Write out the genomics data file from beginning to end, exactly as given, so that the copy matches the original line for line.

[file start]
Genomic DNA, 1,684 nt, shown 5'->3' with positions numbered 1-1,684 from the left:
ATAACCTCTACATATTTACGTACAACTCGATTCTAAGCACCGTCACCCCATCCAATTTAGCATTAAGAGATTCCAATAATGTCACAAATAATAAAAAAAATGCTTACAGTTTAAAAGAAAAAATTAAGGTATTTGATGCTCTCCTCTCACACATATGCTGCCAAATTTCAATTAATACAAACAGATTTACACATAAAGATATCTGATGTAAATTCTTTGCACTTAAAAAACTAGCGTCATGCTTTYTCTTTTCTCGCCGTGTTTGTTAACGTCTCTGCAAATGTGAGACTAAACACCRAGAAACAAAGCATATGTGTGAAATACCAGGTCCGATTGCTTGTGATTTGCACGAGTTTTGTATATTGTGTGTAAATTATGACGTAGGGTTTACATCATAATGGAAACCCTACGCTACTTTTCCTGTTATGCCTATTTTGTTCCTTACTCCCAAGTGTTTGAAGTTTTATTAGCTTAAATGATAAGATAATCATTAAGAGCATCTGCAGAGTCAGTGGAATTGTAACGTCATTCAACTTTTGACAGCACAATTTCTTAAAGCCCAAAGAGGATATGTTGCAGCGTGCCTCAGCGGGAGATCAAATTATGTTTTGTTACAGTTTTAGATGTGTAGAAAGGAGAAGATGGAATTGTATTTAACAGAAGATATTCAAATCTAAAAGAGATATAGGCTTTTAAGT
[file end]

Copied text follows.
Genomic DNA, 1,684 nt, shown 5'->3' with positions numbered 1-1,684 from the left:
ATAACCTCTACATATTTACGTACAACTCGATTCTAAGCACCGTCACCCCATCCAATTTAGCATTAAGAGATTCCAATAATGTCACAAATAATAAAAAAAATGCTTACAGTTTAAAAGAAAAAATTAAGGTATTTGATGCTCTCCTCTCACACATATGCTGCCAAATTTCAATTAATACAAACAGATTTACACATAAAGATATCTGATGTAAATTCTTTGCACTTAAAAAACTAGCGTCATGCTTTYTCTTTTCTCGCCGTGTTTGTTAACGTCTCTGCAAATGTGAGACTAAACACCRAGAAACAAAGCATATGTGTGAAATACCAGGTCCGATTGCTTGTGATTTGCACGAGTTTTGTATATTGTGTGTAAATTATGACGTAGGGTTTACATCATAATGGAAACCCTACGCTACTTTTCCTGTTATGCCTATTTTGTTCCTTACTCCCAAGTGTTTGAAGTTTTATTAGCTTAAATGATAAGATAATCATTAAGAGCATCTGCAGAGTCAGTGGAATTGTAACGTCATTCAACTTTTGACAGCACAATTTCTTAAAGCCCAAAGAGGATATGTTGCAGCGTGCCTCAGCGGGAGATCAAATTATGTTTTGTTACAGTTTTAGATGTGTAGAAAGGAGAAGATGGAATTGTATTTAACAGAAGATATTCAAATCTAAAAGAGATATAGGCTTTTAAGT